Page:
Will we see a company audited by two audit firms at the same time? That looks a possibility from what the Union Minister of State for Corporate Affairs and Minority Affairs, Mr Salman Khurshid, said on 29.03.2009 while Addressing a meeting of the Confederation of Indian Industry (CII), Mr Khurshid said, in the context of making the audit function effective, that there had emerged an idea of dual audit so that there are two companies (firms) in a sense keeping a check on each other.
Although leading auditors that Business Line spoke to seem to think that Mr Khurshid was referring to “joint audit” — where two firms split the work between themselves — the Minister was clearly referring to two audit firms duplicating the work so as to keep a “check on each other.”
Mr Khurshid said that if the Government and the industry approached the issue with an open mind “innovative solutions can be found” to meet the aspirations of the people.
He did say in his speech that the Government was not “overly concerned about one or two major cases going wrong” — an allusion to the Satyam episode. However, later in a chat with journalists, he said that the Government was giving the Satyam investigations “high priority, so that the world knows that we are not only back on our feet quickly after a knock but we also make people accountable (for their wrong doings).”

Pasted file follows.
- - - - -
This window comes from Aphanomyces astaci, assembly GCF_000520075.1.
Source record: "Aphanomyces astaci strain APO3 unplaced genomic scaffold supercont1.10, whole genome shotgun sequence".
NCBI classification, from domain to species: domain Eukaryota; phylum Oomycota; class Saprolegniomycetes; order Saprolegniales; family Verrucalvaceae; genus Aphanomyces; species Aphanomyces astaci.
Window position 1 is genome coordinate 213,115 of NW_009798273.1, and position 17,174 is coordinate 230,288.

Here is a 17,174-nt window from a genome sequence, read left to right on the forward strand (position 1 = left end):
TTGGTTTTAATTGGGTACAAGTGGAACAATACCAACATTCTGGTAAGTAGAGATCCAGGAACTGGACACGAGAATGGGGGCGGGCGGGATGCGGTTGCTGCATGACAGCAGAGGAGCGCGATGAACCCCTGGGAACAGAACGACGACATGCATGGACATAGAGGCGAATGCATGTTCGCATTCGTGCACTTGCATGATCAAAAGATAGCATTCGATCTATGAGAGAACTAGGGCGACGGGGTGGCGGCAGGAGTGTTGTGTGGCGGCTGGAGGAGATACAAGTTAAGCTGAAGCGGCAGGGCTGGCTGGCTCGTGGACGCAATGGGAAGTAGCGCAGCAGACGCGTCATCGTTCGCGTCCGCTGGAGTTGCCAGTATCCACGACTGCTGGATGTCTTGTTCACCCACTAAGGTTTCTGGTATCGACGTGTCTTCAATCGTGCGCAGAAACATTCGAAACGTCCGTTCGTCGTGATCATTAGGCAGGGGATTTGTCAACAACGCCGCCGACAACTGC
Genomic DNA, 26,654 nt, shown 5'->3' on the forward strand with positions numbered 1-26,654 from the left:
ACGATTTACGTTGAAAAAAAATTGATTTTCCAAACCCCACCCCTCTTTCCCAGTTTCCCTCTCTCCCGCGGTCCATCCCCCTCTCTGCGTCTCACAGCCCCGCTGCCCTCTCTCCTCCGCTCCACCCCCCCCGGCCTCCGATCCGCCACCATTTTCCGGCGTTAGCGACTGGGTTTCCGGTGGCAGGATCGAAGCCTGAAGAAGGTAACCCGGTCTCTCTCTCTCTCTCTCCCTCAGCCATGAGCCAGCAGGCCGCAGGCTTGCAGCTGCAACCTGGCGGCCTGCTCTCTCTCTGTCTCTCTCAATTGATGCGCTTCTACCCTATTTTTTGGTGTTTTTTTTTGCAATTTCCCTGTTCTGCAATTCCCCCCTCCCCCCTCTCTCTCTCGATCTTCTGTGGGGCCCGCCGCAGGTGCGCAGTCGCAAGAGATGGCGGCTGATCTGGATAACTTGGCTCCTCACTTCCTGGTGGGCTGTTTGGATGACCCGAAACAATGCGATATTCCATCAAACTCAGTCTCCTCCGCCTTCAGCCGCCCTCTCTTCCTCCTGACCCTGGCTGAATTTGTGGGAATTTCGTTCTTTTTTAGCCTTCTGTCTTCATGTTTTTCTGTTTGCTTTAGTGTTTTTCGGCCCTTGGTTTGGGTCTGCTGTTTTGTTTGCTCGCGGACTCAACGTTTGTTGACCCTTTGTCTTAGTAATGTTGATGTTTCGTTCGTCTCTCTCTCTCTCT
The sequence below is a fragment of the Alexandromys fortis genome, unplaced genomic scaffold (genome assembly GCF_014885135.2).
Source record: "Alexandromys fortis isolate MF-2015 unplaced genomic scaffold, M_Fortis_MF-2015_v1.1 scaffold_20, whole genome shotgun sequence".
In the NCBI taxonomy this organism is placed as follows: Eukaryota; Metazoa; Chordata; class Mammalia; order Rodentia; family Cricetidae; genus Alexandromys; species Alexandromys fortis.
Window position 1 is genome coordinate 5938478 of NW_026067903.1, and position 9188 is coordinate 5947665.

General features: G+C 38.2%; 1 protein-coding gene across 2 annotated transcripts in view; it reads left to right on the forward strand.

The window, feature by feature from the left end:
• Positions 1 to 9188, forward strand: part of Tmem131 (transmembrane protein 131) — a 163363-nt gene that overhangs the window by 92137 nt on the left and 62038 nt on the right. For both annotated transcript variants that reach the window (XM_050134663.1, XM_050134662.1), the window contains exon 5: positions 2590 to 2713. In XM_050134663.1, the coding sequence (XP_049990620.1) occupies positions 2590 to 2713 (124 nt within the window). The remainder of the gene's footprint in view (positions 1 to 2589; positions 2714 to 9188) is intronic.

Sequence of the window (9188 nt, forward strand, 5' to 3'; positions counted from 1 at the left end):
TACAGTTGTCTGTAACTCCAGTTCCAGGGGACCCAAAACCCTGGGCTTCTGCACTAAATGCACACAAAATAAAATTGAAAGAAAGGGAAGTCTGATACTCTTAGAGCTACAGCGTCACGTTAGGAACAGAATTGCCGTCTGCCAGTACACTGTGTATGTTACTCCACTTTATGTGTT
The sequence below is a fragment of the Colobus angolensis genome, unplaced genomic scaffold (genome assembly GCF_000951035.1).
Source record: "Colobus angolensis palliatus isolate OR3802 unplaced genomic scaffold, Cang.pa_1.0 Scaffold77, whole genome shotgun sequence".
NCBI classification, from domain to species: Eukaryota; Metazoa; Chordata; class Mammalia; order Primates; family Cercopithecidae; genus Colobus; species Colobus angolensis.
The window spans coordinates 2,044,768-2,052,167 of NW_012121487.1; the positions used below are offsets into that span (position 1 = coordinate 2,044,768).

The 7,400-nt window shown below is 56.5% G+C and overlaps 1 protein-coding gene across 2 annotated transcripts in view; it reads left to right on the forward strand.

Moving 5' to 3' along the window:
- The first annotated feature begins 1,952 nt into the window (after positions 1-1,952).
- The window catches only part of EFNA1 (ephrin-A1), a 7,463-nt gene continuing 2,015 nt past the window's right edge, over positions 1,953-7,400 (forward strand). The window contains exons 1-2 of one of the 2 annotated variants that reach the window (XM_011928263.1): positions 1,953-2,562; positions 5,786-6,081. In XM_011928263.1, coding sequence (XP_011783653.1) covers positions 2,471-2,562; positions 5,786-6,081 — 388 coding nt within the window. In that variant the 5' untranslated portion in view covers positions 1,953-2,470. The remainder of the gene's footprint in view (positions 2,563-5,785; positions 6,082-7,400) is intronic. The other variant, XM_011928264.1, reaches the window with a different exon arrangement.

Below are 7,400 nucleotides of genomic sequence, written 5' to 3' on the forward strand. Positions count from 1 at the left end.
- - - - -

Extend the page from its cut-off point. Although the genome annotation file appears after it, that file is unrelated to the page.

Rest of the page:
Clearly, the Satyam episode is influencing the thinking on the role of auditors. The Minister seems to have meant as much when he said that the Government had looked at countries that have mandatory rotation of auditors.
In India, there are two views about it, he said. While there is a consensus that there should be rotation of partners of a firm in auditing an entity, there is opposition to the rotation of firms themselves.
In another context in the speech, he named nominations, remunerations and audit as the three areas where there has to be “transparent, independent and objective assessments made within a company.”